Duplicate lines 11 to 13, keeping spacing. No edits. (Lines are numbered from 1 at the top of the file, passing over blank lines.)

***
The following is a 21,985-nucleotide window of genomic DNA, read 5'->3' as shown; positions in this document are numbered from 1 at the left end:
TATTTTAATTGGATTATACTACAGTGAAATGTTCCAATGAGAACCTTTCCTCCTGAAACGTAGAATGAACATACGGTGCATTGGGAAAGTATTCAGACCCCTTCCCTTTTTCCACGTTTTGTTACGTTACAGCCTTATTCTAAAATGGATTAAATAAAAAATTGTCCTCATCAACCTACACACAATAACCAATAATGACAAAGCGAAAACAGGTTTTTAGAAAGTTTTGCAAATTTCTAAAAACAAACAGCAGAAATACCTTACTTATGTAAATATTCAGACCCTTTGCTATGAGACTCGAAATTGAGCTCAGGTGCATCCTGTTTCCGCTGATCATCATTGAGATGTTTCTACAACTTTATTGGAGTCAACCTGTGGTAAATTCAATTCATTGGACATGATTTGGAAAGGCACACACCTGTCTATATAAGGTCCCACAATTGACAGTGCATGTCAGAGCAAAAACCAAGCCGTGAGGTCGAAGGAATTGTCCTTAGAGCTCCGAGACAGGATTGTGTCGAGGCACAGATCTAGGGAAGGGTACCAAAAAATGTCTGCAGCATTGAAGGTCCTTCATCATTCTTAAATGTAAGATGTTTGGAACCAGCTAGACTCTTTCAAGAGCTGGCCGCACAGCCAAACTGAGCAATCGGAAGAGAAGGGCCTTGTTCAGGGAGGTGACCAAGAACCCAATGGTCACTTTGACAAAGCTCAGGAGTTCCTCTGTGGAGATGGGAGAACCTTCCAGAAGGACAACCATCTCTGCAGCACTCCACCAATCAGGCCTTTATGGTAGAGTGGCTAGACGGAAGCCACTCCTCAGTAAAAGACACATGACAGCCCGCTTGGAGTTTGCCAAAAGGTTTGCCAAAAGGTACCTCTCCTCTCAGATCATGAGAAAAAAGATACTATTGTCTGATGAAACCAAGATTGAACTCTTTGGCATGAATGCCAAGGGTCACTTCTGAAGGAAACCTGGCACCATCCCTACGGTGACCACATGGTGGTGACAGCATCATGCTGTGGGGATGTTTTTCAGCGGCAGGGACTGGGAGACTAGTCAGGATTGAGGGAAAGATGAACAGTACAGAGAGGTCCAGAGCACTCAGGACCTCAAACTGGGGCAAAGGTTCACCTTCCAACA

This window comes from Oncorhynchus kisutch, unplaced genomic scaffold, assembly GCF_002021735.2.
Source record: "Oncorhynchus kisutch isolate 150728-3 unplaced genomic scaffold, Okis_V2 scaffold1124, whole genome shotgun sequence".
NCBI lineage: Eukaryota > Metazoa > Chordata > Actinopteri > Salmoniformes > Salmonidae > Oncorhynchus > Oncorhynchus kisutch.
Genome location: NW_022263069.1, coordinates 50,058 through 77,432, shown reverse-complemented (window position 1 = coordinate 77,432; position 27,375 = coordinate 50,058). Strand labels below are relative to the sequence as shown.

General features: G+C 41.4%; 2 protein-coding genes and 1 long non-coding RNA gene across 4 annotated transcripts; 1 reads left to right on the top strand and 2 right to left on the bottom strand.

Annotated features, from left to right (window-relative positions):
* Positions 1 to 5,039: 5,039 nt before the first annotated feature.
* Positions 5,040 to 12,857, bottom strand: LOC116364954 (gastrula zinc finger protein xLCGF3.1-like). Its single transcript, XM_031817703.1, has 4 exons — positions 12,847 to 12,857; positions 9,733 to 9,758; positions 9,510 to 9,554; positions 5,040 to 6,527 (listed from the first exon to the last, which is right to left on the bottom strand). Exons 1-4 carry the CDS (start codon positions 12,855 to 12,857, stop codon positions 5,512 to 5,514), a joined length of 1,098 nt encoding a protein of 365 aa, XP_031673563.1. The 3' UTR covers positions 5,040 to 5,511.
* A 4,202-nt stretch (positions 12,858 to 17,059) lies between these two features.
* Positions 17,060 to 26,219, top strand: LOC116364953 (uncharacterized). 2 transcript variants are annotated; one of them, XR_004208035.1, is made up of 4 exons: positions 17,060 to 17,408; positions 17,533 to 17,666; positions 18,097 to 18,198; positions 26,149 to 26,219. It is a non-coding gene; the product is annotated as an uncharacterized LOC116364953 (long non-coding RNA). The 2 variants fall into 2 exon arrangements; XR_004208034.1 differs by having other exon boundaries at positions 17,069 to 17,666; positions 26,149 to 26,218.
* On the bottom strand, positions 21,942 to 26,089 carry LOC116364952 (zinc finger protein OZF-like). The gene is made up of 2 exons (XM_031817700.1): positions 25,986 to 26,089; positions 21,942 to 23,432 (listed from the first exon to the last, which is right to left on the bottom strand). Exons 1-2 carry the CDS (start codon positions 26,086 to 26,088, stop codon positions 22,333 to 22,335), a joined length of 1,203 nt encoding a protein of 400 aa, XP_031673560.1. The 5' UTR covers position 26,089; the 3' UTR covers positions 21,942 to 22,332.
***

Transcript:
* A 4,202-nt stretch (positions 12,858 to 17,059) lies between these two features.
* Positions 17,060 to 26,219, top strand: LOC116364953 (uncharacterized). 2 transcript variants are annotated; one of them, XR_004208035.1, is made up of 4 exons: positions 17,060 to 17,408; positions 17,533 to 17,666; positions 18,097 to 18,198; positions 26,149 to 26,219. It is a non-coding gene; the product is annotated as an uncharacterized LOC116364953 (long non-coding RNA). The 2 variants fall into 2 exon arrangements; XR_004208034.1 differs by having other exon boundaries at positions 17,069 to 17,666; positions 26,149 to 26,218.
* On the bottom strand, positions 21,942 to 26,089 carry LOC116364952 (zinc finger protein OZF-like). The gene is made up of 2 exons (XM_031817700.1): positions 25,986 to 26,089; positions 21,942 to 23,432 (listed from the first exon to the last, which is right to left on the bottom strand). Exons 1-2 carry the CDS (start codon positions 26,086 to 26,088, stop codon positions 22,333 to 22,335), a joined length of 1,203 nt encoding a protein of 400 aa, XP_031673560.1. The 5' UTR covers position 26,089; the 3' UTR covers positions 21,942 to 22,332.